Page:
I've experienced mostly psychological stress because I can't live up to my expectations when I'm out working. The will is stronger than my body can take right now. But also when I am pushing myself hard enough, I feel so worn out and it's like my body energy just goes "poof", like a "candle in the wind".. :P
I've gotten some advices like using the stairs instead of taking the elevator, so I was first and foremost going for a type of exercise that doesn't tear me up.
Is it low-cardio it's called?
When it comes to your general tips: I am trying to sleep at around 9PM, but having done so a couple of nights lately makes me wake up around 03:00 AM, and I am normally waking up at 05:45AM going for work, so maybe it does take time for the body to re-adjust the sleeping time?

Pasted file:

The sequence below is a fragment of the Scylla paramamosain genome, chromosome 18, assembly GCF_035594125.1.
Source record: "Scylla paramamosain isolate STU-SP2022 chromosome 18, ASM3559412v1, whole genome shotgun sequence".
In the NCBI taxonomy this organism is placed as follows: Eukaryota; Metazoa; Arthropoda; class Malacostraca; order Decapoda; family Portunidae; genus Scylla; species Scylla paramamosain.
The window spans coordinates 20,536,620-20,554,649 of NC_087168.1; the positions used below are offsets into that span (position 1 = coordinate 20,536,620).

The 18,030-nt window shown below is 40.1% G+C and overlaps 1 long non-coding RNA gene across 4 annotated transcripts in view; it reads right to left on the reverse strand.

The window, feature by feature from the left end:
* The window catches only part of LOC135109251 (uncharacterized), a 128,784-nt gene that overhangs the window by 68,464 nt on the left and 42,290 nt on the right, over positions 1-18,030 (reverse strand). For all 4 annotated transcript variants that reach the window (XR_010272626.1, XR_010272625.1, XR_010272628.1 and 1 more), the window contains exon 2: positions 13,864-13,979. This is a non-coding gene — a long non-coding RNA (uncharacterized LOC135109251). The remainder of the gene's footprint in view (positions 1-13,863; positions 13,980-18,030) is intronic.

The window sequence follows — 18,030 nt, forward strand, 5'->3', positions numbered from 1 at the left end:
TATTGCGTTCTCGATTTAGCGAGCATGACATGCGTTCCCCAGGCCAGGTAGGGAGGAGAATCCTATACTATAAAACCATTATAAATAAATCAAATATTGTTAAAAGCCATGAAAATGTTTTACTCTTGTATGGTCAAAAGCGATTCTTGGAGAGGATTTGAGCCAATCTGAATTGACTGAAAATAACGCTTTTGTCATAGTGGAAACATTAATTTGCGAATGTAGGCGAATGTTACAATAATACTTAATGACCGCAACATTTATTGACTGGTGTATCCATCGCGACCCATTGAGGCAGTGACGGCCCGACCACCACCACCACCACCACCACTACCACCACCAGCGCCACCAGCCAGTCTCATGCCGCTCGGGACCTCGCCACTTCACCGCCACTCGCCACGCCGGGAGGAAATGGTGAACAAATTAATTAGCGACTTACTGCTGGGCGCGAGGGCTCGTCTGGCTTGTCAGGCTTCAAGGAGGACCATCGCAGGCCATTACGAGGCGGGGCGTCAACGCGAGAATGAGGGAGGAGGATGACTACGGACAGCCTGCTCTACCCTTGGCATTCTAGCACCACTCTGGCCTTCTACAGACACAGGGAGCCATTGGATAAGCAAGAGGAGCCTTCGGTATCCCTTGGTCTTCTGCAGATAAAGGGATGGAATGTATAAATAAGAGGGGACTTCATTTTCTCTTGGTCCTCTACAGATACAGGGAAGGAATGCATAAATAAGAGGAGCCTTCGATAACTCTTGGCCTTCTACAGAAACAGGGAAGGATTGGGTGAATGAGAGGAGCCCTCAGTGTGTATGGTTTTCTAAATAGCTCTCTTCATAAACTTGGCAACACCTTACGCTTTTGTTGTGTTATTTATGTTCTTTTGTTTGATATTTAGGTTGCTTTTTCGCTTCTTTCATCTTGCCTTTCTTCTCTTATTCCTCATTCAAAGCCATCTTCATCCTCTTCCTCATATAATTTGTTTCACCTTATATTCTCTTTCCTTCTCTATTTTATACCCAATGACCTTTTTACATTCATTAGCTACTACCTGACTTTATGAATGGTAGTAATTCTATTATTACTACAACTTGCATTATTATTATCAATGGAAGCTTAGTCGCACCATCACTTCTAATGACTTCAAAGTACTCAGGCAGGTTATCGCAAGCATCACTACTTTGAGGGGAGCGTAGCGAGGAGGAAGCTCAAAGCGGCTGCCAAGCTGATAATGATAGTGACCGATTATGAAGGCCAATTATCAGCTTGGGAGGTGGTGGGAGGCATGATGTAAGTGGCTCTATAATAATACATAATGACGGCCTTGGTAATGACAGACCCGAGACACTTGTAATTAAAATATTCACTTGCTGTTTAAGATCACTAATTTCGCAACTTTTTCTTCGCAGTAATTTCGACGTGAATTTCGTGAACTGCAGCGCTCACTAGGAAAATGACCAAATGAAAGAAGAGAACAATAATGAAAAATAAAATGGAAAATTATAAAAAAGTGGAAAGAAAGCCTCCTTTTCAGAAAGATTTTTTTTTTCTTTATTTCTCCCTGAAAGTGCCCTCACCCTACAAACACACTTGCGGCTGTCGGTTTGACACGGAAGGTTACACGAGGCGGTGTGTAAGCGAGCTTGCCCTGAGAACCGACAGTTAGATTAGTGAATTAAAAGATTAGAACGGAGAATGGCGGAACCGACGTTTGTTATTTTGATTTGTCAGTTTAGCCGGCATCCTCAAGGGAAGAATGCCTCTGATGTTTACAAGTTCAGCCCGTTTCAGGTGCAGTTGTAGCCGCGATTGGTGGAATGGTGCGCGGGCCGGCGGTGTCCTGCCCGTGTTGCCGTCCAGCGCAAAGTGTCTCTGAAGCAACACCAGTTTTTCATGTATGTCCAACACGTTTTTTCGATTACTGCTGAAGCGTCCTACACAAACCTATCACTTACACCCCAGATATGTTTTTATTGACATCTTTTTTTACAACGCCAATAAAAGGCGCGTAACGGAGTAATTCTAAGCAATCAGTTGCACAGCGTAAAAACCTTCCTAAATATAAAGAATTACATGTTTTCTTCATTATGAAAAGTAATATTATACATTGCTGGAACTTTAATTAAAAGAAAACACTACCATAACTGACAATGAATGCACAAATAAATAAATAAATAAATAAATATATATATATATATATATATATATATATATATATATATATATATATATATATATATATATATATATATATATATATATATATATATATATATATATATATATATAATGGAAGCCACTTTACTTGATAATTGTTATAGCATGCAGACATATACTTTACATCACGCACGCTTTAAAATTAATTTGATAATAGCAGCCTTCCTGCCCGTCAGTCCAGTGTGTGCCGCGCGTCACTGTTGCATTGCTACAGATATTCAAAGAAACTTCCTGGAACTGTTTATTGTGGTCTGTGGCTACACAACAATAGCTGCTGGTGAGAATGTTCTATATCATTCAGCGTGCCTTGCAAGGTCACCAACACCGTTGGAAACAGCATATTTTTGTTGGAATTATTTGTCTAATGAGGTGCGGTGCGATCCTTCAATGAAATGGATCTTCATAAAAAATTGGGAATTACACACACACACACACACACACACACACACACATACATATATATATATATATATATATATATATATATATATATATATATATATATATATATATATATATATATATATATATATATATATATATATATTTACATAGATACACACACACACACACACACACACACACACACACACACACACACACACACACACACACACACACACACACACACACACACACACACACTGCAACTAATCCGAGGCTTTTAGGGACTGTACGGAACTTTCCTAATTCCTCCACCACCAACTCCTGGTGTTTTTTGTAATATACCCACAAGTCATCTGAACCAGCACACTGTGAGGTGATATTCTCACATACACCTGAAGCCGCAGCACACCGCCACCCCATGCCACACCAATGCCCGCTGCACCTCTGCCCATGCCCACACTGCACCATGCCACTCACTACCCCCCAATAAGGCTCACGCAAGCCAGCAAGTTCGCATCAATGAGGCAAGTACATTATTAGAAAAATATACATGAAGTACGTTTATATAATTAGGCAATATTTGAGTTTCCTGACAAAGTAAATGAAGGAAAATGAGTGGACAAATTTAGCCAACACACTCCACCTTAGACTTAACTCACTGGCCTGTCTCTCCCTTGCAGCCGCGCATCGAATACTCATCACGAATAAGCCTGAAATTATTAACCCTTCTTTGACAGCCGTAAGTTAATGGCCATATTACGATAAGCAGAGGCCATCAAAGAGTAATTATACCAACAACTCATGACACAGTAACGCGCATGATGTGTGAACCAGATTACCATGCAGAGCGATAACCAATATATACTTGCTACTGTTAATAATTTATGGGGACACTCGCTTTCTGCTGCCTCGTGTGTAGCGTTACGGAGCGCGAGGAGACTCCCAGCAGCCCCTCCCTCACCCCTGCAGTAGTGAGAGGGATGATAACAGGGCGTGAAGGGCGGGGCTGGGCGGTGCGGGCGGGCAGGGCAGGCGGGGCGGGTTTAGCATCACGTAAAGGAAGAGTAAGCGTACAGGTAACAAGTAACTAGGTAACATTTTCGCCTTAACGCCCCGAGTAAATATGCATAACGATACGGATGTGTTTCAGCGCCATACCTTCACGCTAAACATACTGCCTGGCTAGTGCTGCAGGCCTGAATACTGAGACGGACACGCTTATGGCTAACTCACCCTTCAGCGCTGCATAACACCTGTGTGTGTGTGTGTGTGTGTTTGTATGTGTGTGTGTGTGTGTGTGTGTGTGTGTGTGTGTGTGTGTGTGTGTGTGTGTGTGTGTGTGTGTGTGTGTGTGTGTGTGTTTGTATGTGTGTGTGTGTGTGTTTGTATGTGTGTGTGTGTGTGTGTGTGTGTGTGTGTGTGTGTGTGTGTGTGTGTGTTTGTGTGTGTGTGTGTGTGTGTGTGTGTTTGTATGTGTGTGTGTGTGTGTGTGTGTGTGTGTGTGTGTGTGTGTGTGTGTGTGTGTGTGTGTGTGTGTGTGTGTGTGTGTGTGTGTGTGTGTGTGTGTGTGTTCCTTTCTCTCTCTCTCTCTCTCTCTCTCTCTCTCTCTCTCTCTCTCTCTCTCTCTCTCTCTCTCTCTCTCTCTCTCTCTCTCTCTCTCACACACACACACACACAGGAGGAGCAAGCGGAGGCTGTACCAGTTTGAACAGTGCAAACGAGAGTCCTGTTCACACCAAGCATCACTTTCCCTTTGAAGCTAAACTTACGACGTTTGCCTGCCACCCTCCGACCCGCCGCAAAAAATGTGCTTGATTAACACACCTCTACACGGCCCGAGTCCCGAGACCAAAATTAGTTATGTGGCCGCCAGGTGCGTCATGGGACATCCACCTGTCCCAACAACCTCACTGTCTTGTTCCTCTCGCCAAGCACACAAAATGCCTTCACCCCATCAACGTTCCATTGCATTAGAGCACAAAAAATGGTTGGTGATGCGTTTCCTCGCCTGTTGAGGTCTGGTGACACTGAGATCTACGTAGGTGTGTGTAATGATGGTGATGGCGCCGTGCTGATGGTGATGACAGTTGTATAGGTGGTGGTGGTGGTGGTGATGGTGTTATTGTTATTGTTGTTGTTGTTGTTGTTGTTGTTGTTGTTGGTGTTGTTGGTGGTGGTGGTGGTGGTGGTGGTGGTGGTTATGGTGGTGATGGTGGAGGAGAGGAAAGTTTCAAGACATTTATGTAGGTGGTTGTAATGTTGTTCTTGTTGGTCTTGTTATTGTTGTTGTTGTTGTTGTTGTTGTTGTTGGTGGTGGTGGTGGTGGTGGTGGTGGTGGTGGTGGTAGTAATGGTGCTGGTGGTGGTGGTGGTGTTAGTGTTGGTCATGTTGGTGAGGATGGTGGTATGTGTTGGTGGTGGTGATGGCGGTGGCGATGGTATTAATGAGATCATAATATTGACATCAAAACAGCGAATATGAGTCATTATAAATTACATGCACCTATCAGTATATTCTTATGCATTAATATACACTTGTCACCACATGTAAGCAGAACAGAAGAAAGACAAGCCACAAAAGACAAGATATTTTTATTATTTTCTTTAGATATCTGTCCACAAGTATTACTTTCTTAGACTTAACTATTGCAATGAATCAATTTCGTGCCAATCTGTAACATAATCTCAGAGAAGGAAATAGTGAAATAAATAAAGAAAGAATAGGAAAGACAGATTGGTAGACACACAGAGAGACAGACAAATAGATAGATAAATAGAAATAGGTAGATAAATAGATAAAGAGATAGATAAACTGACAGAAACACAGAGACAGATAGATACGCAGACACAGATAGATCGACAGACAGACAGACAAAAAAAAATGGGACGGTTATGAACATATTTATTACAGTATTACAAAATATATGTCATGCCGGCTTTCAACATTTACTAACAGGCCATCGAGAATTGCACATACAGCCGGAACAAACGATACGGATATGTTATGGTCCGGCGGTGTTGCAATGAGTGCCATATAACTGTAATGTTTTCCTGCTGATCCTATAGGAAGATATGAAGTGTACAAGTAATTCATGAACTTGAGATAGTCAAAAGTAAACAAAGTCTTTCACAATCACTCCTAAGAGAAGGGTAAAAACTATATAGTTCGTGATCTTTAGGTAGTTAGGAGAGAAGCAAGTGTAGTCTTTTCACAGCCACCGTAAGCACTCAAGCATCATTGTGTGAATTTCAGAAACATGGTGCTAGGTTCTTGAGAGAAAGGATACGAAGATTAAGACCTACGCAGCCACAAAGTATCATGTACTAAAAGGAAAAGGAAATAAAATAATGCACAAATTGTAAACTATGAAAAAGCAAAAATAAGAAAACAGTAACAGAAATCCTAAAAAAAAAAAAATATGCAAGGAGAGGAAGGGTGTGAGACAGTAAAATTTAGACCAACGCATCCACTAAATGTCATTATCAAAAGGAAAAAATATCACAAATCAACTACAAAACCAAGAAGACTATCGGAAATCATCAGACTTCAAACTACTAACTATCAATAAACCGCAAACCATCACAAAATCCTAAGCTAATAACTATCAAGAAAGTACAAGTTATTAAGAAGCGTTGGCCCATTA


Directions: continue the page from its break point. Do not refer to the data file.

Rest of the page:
As for coffee, I don't drink that, but I do enjoy a cup of real tea (green tea, herb tea), not tea bags, and I'm not drinking that later than 06:00PM.
I agree with Pandadude, but I would also suggest that you define your goals. If you can't live up to your expectations, then you should focus on a specific reason for working out.
Your first post talks about wanting to lose fat. I might suggest doing two or three basic weightlifting sessions a week and otherwise just do some walking, etc. Don't do anything that involves tons of repetitions or getting yourself really out of breath, just go to a gym and use a barbell, dumbells, or the weight machines. Keep it under 45 minutes or so. If you are using machines, do basic stuff like a chest press and a leg press.